Pure essential oils can be effective and efficient additions to your aromatherapy, home, and body care creations. However, these powerful plant extracts come with a great responsibility to exercise restraint. A single drop of essential oil contains an incredible concentration of herbal properties, so all this plant potential must be dispersed to levels that are safe for our bodies to process.
Diluting Essential Oils for Safety
As the popularity of essential oils has increased among natural-living and body care enthusiasts, so has the number of inquiries we receive about how to incorporate safe levels of essential oils into homemade creations. While many professional herbalists and natural product crafters have happily shared their insights on this topic in terms of parts, percentages, and ratios, these terms can be confusing and intimidating for those just starting out with their essential oil explorations. That’s why we’ve assembled some simple guidelines and tools to get new users off to an encouraging (and safe!) start.
Dilution Ratios for Essential Oils
Essential oils are strong and must be diluted for safe use, whether you plan to use them on their own (usually in a neutral carrier oil) or as ingredients in a finished product such as a massage oil, lotion, or aroma spray. Whichever dilution method you choose, the essential oil content should only account for 0.5% to 2% of the total blend. This equates to 3 to 12 drops per ounce of finished product. For easier versions of all this math, check out our handy charts and calculators below!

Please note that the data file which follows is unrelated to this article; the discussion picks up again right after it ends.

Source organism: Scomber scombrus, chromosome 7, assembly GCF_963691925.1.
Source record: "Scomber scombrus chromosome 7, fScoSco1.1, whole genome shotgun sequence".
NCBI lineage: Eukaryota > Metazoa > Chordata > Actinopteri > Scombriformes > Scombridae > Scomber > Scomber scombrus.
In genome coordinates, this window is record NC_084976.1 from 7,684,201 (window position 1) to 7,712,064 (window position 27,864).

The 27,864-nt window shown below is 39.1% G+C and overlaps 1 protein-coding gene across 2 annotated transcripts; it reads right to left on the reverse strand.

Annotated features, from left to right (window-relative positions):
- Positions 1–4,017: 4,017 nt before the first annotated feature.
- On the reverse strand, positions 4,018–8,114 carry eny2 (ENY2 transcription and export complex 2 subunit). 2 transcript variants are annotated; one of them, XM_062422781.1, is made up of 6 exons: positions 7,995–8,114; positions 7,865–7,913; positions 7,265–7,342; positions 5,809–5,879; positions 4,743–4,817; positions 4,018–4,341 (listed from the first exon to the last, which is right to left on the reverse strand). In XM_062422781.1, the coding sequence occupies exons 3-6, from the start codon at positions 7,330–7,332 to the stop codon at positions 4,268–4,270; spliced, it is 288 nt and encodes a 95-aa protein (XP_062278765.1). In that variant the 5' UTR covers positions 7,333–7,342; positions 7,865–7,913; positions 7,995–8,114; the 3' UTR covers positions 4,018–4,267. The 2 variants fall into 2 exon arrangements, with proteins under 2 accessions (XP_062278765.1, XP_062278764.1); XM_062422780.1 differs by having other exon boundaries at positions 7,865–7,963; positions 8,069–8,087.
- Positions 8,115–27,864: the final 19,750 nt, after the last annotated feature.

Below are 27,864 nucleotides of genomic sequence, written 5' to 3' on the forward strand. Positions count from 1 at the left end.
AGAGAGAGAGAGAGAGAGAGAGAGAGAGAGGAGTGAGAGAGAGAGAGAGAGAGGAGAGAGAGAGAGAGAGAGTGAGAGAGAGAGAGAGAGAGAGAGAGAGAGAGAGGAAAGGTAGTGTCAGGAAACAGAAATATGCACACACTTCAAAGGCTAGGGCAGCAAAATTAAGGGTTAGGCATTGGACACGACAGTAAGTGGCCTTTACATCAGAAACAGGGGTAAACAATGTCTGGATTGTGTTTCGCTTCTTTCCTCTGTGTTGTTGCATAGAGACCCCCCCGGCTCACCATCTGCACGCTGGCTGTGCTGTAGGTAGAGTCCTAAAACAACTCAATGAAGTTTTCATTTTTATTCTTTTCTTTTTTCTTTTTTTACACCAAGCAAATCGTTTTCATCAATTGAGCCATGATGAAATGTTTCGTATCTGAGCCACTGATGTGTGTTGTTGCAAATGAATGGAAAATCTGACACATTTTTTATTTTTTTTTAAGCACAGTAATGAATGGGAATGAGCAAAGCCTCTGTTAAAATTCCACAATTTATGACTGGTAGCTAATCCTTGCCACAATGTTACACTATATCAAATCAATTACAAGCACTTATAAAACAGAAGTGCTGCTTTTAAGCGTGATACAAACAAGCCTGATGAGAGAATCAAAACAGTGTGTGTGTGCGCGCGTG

Tips for Diluting Essential Oils
- Use proper measurement tools and be sure to accurately convert between different types of measurements.
- Not all essential oils are equal in potency. For example, cinnamon leaf essential oil is less potent and less aromatic than cinnamon bark essential oil, so it’s important to do your research about the nature of the oils you want to use, especially when formulating your own recipes.
- Make sure your essential oil(s) are appropriate for the end use of your recipe. For example, a few essential oils react poorly when exposed to sunlight, so these would not be ideal choices to include in a hair serum recipe. Here again, getting to know the basic properties of the essential oils you want to use is highly recommended.
Essential Oil Dilution Chart
WORKING WITH DIFFERENT TYPES OF MEASUREMENTS?
You may also be interested in:
- How to Use Essential Oils Safely
- How to Create Your Own Essential Oil Blends
- Essential Oil Storage Tips for Extending Oil Life
This blog was originally published in 2013. Because it's so popular, we decided to update it for you. Enjoy!